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Carter Center Slideshow: Delegates Observe Election Day in Ghana

  • Fifty–seven Carter Center observers witnessed Ghana's Dec. 7, 2008, presidential and parliamentary elections. Overall, the Center’s observers visited more than 300 polling stations on election day, witnessing the opening, voting, and closing of voting across the country. This photo essay highlights events of the day. All Photos: The Carter Center/ D. Hakes| Carter Center Slideshow (2008)

  • David Carroll, director of the Carter Center’s Democracy Program, speaks with a polling official in Accra, Ghana, as workers prepare to open voting on Dec. 7. Observers take note of details like whether the ballot box was shown to be empty to everyone present, whether it was sealed properly, and whether the opening process was free from interference. All Photos: The Carter Center/ D. Hakes

  • A worker holds up a stack of ballots to show other workers and observers. Each polling station receives a certain number of ballots based on how many voters are registered there. All Photos: The Carter Center/ D. Hakes

  • Carter Center delegation leaders former Botswana President Quett Masire and former Prime Minister of Tanzania Justice Joseph Warioba take a moment to talk with local journalists on election day in Ghana. All Photos: The Carter Center/ D. Hakes

  • John Stremlau, Carter Center vice president for peace programs, talks with people in line to vote. Some spent the night on the cement outside the polling station in order to be first or nearly first to vote. All Photos: The Carter Center/ D. Hakes

  • A woman receives her ballot to vote in Ghana’s Dec. 7 presidential and parliamentary elections. The poll worker stamps the ballot with the Election Commission’s seal to mark it as official. All Photos: The Carter Center/ D. Hakes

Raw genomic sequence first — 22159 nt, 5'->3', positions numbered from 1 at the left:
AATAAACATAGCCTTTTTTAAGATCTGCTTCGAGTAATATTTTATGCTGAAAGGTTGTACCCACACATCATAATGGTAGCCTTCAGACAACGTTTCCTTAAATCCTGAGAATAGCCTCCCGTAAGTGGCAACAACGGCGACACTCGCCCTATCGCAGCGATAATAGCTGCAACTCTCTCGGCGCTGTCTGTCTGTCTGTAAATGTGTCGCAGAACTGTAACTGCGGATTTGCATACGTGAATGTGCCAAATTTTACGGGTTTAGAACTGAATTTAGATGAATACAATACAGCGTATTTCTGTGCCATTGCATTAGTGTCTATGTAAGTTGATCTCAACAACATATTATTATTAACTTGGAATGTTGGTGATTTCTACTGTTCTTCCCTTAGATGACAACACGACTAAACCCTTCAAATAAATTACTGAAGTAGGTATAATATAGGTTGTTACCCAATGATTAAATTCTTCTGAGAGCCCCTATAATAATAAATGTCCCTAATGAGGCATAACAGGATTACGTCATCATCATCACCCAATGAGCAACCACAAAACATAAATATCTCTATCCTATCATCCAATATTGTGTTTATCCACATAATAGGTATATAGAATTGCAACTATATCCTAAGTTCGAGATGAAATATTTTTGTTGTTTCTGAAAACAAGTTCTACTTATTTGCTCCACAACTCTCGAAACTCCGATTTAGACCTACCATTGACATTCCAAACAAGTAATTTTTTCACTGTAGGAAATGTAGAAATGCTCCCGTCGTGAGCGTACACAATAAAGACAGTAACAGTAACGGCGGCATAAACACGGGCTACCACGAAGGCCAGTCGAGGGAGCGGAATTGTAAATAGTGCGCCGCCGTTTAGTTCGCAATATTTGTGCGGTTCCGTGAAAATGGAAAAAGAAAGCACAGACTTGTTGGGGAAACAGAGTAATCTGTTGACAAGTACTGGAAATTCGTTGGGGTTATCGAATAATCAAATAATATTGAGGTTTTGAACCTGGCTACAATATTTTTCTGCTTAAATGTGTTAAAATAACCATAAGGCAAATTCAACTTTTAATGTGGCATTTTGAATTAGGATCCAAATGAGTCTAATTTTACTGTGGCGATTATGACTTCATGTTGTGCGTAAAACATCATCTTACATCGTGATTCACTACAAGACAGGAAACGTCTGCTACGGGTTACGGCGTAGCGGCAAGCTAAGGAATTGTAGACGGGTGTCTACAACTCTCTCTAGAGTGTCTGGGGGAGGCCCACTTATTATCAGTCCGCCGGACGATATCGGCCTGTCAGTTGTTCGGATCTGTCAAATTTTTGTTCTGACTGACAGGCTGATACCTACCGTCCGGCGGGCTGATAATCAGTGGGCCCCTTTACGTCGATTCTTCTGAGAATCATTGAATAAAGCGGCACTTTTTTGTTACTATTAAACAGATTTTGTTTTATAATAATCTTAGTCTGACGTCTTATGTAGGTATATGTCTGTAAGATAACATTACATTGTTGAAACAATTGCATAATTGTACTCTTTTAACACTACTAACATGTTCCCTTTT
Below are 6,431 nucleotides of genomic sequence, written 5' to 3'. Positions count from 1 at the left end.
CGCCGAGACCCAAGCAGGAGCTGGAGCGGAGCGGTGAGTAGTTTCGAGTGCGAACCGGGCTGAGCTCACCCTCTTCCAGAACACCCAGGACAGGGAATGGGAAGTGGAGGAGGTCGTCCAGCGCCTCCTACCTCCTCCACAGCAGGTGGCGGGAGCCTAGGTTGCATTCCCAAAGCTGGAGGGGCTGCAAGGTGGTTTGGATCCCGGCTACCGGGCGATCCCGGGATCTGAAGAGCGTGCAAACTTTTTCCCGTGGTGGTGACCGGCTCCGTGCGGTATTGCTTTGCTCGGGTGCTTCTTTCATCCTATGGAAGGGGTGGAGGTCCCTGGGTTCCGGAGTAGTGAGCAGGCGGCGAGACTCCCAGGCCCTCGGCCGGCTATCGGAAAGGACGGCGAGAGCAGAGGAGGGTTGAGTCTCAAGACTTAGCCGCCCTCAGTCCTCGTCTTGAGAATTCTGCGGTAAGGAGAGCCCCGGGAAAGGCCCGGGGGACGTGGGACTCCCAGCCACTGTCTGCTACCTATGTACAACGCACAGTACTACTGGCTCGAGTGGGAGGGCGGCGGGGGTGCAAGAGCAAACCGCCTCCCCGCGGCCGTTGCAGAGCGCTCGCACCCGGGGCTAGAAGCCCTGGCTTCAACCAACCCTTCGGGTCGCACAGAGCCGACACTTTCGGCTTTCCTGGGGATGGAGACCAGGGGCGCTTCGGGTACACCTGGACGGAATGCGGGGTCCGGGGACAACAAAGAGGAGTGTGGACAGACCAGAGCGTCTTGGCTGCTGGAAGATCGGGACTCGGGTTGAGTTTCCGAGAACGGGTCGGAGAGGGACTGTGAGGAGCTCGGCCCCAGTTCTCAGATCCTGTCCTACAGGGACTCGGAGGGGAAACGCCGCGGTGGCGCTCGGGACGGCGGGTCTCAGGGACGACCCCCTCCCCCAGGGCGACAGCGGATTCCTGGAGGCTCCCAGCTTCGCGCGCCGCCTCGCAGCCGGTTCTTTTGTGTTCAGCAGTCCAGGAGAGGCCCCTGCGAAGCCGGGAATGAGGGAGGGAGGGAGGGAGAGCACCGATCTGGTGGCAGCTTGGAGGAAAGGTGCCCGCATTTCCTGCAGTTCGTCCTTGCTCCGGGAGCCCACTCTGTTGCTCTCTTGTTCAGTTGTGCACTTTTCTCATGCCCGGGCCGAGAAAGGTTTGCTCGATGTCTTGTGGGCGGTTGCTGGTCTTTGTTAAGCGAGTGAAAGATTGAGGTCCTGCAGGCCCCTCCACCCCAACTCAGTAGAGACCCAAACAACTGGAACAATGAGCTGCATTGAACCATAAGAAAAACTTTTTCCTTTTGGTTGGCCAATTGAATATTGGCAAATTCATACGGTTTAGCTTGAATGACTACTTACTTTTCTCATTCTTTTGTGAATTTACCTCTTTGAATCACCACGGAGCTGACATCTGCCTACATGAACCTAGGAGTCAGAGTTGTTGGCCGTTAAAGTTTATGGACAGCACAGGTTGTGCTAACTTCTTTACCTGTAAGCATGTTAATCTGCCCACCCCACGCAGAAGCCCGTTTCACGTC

• Election commission workers check a woman’s voter identification card to identify her name on a list of voters assigned to the polling stations. All Photos:The Carter Center/ D. Hakes

  • Election commission workers check a woman’s voter identification card to identify her name on a list of voters assigned to the polling stations. All Photos: The Carter Center/ D. Hakes

  • A stack of ballots is nearly all used by mid–morning at an Accra polling station. A number on each receipt matches that of a corresponding cast ballot. All Photos: The Carter Center/ D. Hakes

  • A voter casts his vote for Ghana’s next president in Accra. There were separate ballot boxes for the presidential and parliamentary votes. All Photos: The Carter Center/ D. Hakes

  • A voter’s finger is marked with indelible ink before receiving her ballot. Observers take note of this process and also if people's fingers are checked for signs of indelible ink when they enter the polling station, which would indicate that they had already voted. All Photos: The Carter Center/ D. Hakes

  • A polling station in southern Ghana still had long lines in early afternoon. Voting began at 7 a.m. All Photos: The Carter Center/ D. Hakes

  • Poll workers check a man’s voter identification card to match it with his name on the voter’s list. All Photos: The Carter Center/ D. Hakes

  • At each polling station they visit, observers also check the male to female ratio of voters. Here, a worker checks the identification card of a woman seeking to vote. All Photos: The Carter Center/ D. Hakes

  • A woman votes in southern Ghana on Dec. 7. All Photos: The Carter Center/ D. Hakes

  • The presiding poll worker dumps ballots from the presidential ballot box onto a table for counting. Voting was scheduled to conclude at 5 p.m. in Ghana. All Photos: The Carter Center/ D. Hakes

  • Polling station workers count ballots in Accra. This process is watched by international observers, party agents, and domestic observers. All Photos: The Carter Center/ D. Hakes

  • Ballots are first sorted by candidate and then officially counted in the presence of observers. All Photos: The Carter Center/ D. Hakes

  • Journalists also watch the counting process. Observers take note as to whether the counting process was free from interference and that complaints were addressed by officials. All Photos: The Carter Center/ D. Hakes

  • Onlookers watch the counting process at a polling station in Accra, cheering and celebrating as the stack of ballots for their candidate grew. All Photos: The Carter Center/ D. Hakes